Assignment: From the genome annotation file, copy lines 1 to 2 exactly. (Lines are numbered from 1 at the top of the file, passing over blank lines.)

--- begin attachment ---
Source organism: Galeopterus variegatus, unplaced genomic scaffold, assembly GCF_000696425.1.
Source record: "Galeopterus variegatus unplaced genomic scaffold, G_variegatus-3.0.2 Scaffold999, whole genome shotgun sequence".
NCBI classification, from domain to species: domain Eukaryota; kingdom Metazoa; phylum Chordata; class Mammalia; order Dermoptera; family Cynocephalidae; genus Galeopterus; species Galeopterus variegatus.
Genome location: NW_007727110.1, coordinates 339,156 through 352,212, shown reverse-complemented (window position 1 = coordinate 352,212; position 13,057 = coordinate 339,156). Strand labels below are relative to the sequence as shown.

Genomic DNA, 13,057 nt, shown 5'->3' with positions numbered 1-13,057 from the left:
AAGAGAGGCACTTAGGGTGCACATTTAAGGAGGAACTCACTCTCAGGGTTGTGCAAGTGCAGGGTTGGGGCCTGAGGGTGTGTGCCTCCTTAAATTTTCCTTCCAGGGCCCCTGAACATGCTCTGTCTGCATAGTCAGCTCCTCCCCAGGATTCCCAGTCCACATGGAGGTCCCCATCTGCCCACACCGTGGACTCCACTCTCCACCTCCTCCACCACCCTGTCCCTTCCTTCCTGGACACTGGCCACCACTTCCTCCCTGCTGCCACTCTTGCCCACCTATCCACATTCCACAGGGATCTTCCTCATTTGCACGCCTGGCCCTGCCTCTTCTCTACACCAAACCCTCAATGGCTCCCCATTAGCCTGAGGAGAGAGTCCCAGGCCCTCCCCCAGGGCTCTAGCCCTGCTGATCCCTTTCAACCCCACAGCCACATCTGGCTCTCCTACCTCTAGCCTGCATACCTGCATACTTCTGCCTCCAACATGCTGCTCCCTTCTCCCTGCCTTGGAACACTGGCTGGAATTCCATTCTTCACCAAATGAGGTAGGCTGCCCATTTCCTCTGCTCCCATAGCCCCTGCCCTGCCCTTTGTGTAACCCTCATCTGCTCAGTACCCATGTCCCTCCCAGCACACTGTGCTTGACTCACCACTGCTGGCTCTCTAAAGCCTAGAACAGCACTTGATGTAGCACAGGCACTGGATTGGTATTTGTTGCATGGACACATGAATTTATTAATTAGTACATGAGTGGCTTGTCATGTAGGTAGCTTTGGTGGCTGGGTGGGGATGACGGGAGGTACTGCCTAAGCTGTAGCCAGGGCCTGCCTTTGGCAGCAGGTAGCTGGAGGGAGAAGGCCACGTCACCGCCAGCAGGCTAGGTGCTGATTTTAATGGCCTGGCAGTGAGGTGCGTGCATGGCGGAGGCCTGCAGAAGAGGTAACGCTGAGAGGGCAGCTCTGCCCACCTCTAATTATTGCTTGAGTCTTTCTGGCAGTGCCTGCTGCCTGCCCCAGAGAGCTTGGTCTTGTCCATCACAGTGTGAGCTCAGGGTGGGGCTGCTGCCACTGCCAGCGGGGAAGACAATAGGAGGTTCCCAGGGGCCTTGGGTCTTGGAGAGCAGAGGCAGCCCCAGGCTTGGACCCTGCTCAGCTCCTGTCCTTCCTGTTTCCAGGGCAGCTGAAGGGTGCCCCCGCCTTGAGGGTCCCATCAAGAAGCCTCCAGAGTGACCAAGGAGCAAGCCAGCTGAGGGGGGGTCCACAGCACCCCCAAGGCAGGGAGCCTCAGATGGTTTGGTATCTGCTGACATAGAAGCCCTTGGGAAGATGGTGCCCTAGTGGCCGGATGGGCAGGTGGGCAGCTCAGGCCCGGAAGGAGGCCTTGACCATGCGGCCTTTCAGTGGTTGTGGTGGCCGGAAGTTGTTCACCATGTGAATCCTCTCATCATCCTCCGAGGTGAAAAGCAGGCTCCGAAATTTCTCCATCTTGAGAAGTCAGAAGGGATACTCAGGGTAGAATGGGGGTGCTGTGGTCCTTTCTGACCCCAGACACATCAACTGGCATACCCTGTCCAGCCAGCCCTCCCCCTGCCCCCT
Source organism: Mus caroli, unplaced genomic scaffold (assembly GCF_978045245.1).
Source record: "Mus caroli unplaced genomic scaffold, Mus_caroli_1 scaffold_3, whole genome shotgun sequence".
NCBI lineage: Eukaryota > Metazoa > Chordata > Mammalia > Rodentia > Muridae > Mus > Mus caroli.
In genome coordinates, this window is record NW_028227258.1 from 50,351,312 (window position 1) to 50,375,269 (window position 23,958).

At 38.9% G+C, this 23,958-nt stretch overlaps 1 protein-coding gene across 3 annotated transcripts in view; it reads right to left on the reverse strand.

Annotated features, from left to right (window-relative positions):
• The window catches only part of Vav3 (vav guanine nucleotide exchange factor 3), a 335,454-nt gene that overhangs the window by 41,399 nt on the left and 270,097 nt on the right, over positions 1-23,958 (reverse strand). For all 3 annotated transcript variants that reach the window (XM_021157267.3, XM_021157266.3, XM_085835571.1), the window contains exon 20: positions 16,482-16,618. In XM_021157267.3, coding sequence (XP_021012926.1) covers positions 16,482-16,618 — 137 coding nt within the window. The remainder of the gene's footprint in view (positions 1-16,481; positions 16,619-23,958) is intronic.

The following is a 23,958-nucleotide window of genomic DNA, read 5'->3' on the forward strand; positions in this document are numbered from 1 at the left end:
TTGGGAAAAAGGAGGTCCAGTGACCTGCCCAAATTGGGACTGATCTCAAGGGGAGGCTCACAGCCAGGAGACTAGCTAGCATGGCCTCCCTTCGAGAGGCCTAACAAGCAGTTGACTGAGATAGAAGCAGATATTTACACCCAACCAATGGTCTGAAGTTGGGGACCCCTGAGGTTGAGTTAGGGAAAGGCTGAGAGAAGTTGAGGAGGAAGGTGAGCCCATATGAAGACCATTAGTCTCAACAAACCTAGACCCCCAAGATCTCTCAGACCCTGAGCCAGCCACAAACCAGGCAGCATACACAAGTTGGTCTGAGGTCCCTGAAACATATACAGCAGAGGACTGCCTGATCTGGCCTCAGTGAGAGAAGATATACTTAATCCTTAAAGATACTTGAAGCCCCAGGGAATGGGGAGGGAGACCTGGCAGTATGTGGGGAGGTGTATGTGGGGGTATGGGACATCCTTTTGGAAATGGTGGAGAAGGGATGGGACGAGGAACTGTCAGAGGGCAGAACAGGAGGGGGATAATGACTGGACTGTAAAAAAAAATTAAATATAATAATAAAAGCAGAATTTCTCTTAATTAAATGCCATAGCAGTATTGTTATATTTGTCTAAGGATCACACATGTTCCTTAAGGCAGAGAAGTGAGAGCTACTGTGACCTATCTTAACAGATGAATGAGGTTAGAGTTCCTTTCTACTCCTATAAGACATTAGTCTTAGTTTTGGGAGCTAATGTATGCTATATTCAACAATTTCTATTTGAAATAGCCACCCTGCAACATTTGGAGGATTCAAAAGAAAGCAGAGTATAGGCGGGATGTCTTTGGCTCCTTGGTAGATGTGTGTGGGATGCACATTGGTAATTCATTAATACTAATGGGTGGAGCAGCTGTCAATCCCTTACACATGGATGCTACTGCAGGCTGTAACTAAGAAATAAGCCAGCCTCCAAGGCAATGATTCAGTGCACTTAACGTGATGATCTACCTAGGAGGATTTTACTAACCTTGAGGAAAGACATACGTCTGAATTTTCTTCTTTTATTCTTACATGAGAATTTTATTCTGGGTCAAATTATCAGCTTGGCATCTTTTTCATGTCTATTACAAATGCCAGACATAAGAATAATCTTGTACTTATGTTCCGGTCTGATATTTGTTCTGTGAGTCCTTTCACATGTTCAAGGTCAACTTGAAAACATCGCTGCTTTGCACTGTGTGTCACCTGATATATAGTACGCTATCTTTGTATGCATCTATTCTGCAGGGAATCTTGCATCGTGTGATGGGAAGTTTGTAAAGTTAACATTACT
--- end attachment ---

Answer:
Source organism: Galeopterus variegatus, unplaced genomic scaffold, assembly GCF_000696425.1.
Source record: "Galeopterus variegatus unplaced genomic scaffold, G_variegatus-3.0.2 Scaffold999, whole genome shotgun sequence".